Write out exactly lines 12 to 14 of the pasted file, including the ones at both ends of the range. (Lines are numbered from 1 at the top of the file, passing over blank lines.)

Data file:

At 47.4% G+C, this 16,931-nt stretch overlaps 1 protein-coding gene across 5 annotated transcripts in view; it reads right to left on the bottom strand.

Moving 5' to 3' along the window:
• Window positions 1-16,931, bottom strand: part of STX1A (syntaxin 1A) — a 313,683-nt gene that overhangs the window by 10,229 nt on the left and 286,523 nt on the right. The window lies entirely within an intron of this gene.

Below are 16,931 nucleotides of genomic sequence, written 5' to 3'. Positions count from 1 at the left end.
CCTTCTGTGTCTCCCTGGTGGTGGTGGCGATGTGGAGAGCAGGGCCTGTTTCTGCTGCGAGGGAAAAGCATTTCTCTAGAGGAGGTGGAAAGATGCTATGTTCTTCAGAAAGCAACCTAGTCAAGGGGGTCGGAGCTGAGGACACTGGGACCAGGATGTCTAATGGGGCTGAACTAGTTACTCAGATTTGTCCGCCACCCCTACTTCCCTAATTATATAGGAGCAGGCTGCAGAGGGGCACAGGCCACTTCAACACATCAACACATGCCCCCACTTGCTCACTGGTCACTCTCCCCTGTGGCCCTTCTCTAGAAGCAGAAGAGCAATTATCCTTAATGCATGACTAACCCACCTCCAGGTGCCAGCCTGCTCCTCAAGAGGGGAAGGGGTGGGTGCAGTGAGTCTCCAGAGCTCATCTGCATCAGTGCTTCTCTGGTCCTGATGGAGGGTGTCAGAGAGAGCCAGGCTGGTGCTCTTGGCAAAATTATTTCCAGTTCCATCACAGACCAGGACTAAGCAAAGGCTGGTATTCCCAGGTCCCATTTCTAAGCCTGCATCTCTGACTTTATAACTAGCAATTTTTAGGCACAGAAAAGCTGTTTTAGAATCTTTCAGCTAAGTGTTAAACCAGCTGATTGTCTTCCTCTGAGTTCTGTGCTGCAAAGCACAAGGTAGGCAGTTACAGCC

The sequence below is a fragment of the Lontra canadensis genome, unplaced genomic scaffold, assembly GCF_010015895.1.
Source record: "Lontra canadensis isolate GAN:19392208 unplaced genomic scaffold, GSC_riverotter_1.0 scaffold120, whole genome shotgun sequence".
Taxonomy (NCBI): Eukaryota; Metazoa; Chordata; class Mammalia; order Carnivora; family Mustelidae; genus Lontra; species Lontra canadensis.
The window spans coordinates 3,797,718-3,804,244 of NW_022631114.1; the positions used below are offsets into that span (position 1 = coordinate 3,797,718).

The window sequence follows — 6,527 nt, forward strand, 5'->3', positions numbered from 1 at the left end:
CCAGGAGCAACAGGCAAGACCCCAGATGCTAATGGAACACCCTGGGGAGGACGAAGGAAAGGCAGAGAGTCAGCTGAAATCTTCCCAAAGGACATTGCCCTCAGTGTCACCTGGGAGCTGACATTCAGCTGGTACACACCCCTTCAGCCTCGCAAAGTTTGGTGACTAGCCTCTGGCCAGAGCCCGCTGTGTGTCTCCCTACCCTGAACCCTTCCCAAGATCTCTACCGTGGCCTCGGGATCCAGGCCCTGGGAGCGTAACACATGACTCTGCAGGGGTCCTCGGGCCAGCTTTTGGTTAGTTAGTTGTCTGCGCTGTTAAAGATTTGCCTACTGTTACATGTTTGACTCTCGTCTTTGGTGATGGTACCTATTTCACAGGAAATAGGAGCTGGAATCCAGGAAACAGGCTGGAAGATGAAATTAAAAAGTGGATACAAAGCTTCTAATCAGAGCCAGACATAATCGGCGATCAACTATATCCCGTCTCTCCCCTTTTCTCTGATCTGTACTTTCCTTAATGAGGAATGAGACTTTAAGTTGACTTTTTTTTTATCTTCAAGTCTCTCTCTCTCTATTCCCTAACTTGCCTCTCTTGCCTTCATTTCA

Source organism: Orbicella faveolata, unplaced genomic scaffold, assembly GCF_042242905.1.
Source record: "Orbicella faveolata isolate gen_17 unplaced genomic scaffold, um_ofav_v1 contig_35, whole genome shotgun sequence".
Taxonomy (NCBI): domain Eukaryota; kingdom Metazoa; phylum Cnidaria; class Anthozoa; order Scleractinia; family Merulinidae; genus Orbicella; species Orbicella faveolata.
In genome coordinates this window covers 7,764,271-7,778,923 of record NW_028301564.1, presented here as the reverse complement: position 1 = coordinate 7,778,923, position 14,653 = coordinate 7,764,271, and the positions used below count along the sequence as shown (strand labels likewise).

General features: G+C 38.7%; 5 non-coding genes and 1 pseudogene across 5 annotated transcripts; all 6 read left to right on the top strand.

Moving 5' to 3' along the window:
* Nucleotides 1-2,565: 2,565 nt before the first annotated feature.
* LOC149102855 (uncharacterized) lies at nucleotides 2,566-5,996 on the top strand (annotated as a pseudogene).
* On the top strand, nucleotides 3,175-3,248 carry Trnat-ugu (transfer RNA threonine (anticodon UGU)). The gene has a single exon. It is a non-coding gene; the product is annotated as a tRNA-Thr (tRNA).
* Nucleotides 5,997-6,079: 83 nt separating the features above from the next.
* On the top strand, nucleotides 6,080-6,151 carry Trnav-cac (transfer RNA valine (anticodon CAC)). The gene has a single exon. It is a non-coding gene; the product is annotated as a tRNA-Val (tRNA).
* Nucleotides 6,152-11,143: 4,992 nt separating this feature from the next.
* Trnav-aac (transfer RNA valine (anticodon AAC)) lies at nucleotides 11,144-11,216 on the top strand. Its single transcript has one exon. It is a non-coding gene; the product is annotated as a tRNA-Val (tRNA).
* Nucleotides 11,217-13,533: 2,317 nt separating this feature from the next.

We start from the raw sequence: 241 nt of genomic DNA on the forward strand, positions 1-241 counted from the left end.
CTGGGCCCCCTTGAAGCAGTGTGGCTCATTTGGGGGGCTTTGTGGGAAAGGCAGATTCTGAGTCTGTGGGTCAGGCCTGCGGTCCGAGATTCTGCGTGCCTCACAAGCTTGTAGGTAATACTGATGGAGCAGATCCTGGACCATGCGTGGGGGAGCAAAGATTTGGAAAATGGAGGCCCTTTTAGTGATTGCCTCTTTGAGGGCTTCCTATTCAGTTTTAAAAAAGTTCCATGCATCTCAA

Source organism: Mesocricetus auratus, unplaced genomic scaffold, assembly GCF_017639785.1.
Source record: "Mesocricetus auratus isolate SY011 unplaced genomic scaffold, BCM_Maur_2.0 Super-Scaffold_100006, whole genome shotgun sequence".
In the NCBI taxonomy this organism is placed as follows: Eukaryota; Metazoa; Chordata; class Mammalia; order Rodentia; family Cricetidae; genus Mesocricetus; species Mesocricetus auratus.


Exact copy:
Source organism: Orbicella faveolata, unplaced genomic scaffold, assembly GCF_042242905.1.
Source record: "Orbicella faveolata isolate gen_17 unplaced genomic scaffold, um_ofav_v1 contig_35, whole genome shotgun sequence".
Taxonomy (NCBI): domain Eukaryota; kingdom Metazoa; phylum Cnidaria; class Anthozoa; order Scleractinia; family Merulinidae; genus Orbicella; species Orbicella faveolata.